The International Organization for Standardization (ISO) has submitted a proposal for a new field of activity on natural bitumen. As the U.S. member body to ISO, the American National Standards Institute (ANSI) invites all interested stakeholders to submit comments on the proposal by the end of the business day on Friday, March 25, 2016.
Bitumen, a raw material, is defined as an amorphous black or dark-colored solid, semi-solid or viscous cementitous petroleum-based substance that is produced by removing lighter fractions, including liquid petroleum gas, petrol, and diesel from crude oil during the refining process. Bitumen is used for various industrial processes, and its applications range from insulation material, roofing felt, and road construction, plastic products, and black and polar resins, among other uses.
The Institute of Standards and Industrial Research of Iran (ISIRI) submitted the work item proposal, which details that standardization of natural bitumen would determine the specifications and test methods of natural bitumen extracted from mines, used for different purposes in industries. Additionally, as the scope notes, while there isn't a current International Standard on natural bitumen, creating a common language among stakeholders would help facilitate world trade. The absence of a standard may lead to economic losses of both importing and exporting countries, particularly in a case where such document might resolve a dispute or disagreement.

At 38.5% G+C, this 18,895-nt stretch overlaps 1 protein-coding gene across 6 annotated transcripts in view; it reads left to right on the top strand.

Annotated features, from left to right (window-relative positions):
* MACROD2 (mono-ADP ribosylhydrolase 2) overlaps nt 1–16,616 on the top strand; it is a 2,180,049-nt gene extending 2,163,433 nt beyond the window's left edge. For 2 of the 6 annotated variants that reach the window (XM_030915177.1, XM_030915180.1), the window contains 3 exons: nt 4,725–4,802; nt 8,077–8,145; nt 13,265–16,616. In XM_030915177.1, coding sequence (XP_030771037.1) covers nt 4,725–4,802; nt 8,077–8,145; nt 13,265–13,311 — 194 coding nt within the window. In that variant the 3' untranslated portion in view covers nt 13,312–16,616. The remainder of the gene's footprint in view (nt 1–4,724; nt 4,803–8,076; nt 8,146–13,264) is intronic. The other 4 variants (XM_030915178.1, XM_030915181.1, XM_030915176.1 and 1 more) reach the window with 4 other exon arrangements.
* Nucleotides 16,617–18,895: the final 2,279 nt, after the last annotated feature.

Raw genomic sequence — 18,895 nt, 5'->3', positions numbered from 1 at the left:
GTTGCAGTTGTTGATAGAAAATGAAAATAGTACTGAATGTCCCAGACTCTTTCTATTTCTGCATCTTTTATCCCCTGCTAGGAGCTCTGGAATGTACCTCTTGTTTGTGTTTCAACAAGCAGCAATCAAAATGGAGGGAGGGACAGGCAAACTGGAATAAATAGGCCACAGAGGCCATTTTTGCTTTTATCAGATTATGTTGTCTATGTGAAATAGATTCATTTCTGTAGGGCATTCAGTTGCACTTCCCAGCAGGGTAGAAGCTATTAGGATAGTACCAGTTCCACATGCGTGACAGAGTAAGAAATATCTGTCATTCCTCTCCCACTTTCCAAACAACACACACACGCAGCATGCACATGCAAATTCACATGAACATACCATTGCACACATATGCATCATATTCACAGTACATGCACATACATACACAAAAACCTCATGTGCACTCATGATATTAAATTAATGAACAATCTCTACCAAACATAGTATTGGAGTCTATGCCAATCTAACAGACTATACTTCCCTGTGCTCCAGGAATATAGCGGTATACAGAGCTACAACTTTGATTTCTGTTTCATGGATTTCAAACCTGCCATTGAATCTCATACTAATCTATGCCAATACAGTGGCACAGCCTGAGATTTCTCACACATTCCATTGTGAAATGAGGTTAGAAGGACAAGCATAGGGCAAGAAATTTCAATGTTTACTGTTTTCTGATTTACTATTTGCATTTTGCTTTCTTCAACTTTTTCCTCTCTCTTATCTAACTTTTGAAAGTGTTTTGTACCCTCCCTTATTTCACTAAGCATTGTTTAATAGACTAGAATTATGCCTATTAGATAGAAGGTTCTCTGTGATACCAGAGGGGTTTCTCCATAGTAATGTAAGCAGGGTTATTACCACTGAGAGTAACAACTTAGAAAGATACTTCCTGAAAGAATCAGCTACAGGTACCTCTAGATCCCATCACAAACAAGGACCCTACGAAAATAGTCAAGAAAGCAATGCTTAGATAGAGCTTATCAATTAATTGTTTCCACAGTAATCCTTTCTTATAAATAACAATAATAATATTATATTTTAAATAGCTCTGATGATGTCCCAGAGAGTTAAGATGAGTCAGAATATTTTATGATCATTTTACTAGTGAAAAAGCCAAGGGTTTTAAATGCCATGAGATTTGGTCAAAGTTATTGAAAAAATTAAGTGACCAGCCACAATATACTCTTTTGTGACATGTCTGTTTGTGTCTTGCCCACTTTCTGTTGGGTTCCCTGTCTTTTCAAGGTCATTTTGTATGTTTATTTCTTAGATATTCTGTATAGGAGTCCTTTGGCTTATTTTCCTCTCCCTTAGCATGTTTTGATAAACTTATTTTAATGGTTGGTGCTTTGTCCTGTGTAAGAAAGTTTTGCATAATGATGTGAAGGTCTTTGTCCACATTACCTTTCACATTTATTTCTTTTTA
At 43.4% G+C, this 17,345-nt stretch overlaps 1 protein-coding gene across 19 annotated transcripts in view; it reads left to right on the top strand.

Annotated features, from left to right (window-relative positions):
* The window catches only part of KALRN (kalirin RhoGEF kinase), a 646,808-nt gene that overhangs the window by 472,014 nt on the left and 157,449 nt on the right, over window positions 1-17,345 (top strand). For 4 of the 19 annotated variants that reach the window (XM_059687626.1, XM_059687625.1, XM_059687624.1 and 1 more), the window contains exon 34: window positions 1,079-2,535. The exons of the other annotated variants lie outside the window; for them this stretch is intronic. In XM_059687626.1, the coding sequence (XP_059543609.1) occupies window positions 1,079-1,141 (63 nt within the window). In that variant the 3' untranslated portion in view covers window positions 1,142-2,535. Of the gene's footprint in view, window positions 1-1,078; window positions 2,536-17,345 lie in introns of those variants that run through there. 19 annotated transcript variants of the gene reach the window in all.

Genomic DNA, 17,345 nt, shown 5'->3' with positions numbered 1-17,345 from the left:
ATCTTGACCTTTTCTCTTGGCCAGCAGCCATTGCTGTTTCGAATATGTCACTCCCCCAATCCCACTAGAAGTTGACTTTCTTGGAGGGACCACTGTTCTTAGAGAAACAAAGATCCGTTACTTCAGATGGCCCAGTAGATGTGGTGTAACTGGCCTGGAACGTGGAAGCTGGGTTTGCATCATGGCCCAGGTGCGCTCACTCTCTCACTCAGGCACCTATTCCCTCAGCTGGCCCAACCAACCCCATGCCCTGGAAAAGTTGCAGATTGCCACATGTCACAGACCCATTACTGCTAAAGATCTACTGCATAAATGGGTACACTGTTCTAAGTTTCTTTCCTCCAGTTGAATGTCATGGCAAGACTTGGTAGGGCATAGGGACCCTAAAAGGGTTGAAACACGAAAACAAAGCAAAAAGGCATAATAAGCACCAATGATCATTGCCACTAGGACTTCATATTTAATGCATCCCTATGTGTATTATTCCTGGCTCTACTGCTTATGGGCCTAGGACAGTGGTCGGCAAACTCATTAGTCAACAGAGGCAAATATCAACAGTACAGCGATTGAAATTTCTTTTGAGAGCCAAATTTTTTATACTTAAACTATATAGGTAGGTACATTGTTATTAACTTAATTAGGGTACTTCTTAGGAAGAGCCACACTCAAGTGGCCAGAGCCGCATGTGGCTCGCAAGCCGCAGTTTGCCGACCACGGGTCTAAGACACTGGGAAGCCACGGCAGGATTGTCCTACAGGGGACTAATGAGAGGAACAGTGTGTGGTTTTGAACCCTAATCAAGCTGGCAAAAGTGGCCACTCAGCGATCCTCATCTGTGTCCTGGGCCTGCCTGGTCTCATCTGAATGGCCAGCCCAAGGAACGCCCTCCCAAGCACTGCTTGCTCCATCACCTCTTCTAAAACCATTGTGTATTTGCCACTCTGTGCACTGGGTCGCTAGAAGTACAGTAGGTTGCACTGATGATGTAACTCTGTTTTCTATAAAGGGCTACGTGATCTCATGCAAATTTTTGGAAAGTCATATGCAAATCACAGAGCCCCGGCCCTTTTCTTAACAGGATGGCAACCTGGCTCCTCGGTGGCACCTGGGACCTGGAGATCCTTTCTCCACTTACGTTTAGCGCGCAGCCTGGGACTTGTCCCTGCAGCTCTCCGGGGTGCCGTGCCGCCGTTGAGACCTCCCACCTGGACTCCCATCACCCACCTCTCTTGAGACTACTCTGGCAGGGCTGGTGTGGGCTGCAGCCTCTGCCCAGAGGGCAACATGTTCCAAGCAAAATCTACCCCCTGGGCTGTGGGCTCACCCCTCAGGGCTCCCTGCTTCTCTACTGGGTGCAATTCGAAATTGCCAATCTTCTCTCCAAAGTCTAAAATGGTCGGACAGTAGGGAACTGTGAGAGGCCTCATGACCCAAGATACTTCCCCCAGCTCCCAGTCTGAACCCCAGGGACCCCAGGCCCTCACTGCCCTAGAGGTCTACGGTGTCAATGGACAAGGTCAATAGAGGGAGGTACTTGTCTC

Stakeholder countries with natural bitumen mines include the United States, Canada, Venezuela, Russia, Trinidad, Australia, Iraq, Brazil, Iran, and China—one of the world's leading importing countries of the product.
All interested stakeholders are invited to review the proposal and submit comments to Steve Cornish, ANSI director of international policy (email@example.com), by close of business on March 25, 2016. Based on the input received, the ANSI ISO Council (AIC) will then be asked to approve an ANSI position and comments to be submitted to ISO before its May 3, 2016, deadline for voting on this proposal.
ANSI has published an explanatory information document outlining the process used to develop U.S. positions on issues and activities under consideration by ISO and IEC.